The Importance of Ongoing Contact

The most profound assurance to a child about their adoption is the presence of their birthparents in their life. In open adoption, the children not only have full information about their birthparents, but also have the opportunity to see and speak with them in person.

How important is this type of contact in an adoption? It is a well-known fact that children, as well as adults, understand and internalize concrete and tangible things rather than abstract words or concepts. Nothing is more concrete and tangible than a birthparent who can answer questions and share information firsthand. A child who can sit and talk with their birthparent about their placement has powerful grasp of their identity and adoption story. The involvement of a child's birthparent in their life, even if infrequent, is an incredibly positive affirmation of the child's identify and family.

The importance of this personal connection becomes apparent in cases where previously closed adoptions have been opened. The IAC has worked with several families whose first child were adopted via a closed adoption. After experiencing an open adoption with their second child, these families became concerned that the lack of contact between their first child and his or her birthmother might unhealthy. They decided to open their closed adoptions and results have been uniformly positive for everyone involved.

Jeff was a good kid but still he had some behavioral problems that were upsetting to us and they were starting to be a problem for his day care teachers as well. Jeff's adoption had been a closed adoption through an agency in the Midwest. Our second child, Jamie, was adopted through an open adoption, so we decided to open Jeff's closed adoption. After months and months of negotiation to use a polite word, with the agency that had arranged Jeff's adoption, we finally got permission for Jeff to meet his birthmother. The agency insisted that the meeting happen in the agency's office and under their supervision. We agreed, since this was a step in the right direction at least. When Jeff met his birthmother, he was shy at first. Soon, though, he was talking a mile a minute about his toys, games, school, and his life. We just sat back and watched. It was wonderful. At the end, we promised to say in touch and we have.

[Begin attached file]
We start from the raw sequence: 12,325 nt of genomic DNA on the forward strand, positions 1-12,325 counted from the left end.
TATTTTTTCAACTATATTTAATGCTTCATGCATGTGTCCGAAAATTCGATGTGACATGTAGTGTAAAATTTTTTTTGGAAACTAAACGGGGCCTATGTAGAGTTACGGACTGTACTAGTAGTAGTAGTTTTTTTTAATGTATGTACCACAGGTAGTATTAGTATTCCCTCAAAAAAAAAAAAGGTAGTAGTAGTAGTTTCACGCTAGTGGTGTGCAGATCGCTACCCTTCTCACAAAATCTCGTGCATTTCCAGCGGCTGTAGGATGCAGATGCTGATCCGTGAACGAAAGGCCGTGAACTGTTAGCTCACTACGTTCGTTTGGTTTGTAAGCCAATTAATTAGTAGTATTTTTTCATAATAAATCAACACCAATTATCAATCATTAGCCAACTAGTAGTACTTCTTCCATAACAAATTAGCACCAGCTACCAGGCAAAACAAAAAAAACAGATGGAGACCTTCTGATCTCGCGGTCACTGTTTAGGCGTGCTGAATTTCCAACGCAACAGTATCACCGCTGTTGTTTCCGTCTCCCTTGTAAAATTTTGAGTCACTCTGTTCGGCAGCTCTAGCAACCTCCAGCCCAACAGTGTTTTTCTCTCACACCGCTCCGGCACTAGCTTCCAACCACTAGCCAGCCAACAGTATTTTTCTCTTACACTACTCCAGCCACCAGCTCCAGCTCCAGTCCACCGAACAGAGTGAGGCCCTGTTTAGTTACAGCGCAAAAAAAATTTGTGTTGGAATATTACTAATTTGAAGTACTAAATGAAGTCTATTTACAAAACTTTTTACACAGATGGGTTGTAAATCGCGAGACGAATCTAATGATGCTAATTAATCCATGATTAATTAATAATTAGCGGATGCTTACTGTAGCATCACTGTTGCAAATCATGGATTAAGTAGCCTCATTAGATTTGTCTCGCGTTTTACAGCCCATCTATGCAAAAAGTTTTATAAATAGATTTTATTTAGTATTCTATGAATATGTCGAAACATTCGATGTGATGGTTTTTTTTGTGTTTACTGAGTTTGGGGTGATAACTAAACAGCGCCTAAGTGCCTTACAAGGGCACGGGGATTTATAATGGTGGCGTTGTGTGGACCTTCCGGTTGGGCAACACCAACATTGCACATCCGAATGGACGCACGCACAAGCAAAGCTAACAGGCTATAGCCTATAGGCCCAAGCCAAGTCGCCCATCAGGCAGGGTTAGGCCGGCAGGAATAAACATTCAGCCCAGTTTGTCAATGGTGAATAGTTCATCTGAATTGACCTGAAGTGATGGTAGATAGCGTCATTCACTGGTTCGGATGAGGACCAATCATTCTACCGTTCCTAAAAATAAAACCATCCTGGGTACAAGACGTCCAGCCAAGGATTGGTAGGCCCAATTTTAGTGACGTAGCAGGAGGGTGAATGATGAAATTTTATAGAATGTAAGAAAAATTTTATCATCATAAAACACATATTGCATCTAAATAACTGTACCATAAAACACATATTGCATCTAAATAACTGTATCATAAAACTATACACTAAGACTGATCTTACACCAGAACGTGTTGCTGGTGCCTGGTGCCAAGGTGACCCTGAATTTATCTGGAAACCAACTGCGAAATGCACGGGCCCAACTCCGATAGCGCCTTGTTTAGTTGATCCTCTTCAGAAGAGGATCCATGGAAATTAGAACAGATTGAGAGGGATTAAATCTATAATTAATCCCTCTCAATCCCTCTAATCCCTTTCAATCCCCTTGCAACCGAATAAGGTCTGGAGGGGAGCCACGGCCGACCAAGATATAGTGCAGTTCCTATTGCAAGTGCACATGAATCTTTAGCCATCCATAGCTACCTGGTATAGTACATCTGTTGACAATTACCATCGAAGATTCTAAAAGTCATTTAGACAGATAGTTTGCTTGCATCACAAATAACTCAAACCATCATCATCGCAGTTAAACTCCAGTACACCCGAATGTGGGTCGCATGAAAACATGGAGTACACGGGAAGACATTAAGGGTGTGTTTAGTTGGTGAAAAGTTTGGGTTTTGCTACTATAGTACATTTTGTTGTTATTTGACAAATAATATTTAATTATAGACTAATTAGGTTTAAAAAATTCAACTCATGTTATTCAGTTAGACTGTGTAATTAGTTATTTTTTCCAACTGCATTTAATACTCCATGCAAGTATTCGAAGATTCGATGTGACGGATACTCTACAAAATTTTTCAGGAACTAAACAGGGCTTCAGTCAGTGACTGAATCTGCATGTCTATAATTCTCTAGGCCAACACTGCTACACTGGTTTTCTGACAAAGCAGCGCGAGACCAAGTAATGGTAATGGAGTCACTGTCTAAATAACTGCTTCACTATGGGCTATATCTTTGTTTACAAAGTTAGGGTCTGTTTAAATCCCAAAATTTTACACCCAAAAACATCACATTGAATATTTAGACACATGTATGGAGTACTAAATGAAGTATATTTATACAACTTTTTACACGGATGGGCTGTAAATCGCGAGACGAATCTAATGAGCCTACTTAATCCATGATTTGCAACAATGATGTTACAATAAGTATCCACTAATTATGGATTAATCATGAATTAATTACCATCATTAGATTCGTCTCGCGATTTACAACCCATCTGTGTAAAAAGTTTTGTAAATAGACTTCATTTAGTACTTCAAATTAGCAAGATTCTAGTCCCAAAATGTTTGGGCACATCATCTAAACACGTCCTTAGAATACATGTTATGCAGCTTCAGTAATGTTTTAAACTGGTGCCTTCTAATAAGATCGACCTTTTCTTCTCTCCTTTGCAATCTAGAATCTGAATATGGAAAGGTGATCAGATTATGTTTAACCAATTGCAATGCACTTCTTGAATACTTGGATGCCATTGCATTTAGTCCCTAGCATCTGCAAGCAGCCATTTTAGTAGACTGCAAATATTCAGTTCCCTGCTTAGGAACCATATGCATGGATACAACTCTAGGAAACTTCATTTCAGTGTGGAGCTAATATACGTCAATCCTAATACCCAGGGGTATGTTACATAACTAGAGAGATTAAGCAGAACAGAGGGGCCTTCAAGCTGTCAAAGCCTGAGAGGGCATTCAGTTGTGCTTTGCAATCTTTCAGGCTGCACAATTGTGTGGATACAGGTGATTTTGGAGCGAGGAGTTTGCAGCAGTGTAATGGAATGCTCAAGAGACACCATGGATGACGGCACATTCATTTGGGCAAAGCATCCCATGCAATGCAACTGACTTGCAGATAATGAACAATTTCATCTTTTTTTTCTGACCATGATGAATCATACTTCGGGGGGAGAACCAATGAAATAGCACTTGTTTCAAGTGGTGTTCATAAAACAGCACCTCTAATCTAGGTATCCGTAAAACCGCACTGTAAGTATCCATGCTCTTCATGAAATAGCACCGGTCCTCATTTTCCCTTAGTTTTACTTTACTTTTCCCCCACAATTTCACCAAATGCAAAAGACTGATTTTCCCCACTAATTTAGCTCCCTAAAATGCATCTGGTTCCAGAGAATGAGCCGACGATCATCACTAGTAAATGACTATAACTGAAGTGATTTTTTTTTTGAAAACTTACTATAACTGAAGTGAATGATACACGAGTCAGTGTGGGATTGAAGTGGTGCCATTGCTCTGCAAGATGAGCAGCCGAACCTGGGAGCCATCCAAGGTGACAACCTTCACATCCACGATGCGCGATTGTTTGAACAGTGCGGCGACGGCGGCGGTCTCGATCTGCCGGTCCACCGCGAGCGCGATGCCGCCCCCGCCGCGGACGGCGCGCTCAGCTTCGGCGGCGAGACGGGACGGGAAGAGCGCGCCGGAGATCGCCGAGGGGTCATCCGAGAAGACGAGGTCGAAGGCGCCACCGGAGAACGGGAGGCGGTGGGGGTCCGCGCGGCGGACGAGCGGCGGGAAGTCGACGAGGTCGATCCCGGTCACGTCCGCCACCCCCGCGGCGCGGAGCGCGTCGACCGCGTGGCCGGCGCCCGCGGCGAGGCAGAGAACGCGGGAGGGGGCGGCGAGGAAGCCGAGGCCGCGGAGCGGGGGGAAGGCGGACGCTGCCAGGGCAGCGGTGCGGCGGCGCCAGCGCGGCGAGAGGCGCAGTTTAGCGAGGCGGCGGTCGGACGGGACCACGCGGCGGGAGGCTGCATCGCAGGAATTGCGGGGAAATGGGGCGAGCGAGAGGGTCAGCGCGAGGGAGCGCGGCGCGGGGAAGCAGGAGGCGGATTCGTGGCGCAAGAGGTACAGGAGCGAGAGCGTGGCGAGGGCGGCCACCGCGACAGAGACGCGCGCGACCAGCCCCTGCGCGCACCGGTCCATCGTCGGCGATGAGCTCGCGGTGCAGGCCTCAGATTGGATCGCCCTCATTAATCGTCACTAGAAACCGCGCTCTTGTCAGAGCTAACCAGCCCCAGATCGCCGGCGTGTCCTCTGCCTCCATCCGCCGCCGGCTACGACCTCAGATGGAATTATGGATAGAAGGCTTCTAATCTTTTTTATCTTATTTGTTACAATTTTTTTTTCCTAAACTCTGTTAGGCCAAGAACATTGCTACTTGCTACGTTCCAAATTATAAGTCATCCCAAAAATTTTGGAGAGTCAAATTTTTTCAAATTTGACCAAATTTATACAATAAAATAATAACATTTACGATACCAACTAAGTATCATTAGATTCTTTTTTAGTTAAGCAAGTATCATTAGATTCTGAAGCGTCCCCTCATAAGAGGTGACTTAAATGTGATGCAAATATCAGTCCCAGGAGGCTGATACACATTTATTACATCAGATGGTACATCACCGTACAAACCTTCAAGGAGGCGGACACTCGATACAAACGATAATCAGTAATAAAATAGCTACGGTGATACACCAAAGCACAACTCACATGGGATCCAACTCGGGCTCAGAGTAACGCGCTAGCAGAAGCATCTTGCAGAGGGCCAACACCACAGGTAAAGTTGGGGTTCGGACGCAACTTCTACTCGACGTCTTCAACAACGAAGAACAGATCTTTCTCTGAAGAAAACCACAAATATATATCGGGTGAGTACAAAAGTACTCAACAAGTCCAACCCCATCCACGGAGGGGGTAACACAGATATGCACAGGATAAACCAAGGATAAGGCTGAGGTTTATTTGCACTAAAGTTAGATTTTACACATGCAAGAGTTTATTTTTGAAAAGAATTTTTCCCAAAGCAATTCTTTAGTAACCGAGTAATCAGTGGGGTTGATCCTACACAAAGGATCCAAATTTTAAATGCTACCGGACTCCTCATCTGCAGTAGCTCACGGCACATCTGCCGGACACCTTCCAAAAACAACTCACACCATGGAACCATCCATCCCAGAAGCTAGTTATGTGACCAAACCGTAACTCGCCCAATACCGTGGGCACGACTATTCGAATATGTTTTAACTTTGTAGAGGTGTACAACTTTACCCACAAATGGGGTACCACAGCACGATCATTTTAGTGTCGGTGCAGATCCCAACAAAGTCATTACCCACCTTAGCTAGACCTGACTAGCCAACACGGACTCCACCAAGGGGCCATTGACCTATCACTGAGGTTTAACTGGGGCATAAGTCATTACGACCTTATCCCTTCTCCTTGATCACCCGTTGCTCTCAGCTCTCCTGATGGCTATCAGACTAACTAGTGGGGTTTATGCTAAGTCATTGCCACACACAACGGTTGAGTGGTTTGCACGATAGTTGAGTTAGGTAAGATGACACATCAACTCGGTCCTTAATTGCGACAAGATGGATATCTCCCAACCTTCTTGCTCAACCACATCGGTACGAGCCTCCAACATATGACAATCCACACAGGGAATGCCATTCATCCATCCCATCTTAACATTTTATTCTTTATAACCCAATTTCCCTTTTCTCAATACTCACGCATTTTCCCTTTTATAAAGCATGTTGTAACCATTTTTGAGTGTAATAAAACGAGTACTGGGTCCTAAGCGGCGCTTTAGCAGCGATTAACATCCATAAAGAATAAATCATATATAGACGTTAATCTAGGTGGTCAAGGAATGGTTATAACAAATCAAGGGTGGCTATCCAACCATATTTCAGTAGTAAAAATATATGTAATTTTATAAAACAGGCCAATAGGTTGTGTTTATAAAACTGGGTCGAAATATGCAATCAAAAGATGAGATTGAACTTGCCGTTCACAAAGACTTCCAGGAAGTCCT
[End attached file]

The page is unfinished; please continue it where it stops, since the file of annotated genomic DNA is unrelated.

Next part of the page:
After that meeting, and others that followed, the change in Jeff was remarkable. He seemed more relaxed and self-confident. The change in his behavior baffled his daycare teachers. Jeff was never a bad kid but suddenly he seemed like one of their mellowest boys.


Because hers was a semi open adoption, neither we, nor our daughter had ever met her birthparents. We did know her birthmother's name and address. As Simone got older, she insisted on sending her birthmother a Mother's Day card each year. She always insisted on getting the most gigantic, fanciest card she could find. This made me a little uncomfortable, but I kept asking myself, "What's the big deal? Simone is a loving child and totally connected to us." Still it felt a little funny.

When Simone was nine years old, we decided, no matter what the agency said, that we were going to arrange for her to meet her birthmother in person. We met Candy, Simone's birthmother, and we all sat and talked. After a few awkward moments, the relationship was amazingly easygoing for both Simone and for us.

When Mother's Day came around again, Simone still wanted to send Candy a card. I wanted to as well. But this time, Simone chose a nice but normal size card. And it was a Mother's Day card for a special friend, not for a "mother." Contrary to what the agency had told us, the increase in contact with her birthmother had only made Simone more certain that we were her 'real' parents.

Obviously some form of ongoing contact between birthparents and adopted children is important. Sometimes that contact is on a regular basis (perhaps once or twice a year) and in person. For some families, it is merely a birthday card sent every year. Other times, it is a matter of the birthparents sending a postcard from an interesting place, an occasional phone call, or contact on special occasions such as the child starting a new school or graduating from high school. An actual visit may be special moments in the birthmother's or birthfather's life such as a new job or family changes such as a marraige.

I can't tell you how much it meant to our daughter Lisa be a flower girl at her birthmother, Shane's wedding. Both Lisa and Shane knew how important each was to the other.

<< Back to Adoption Articles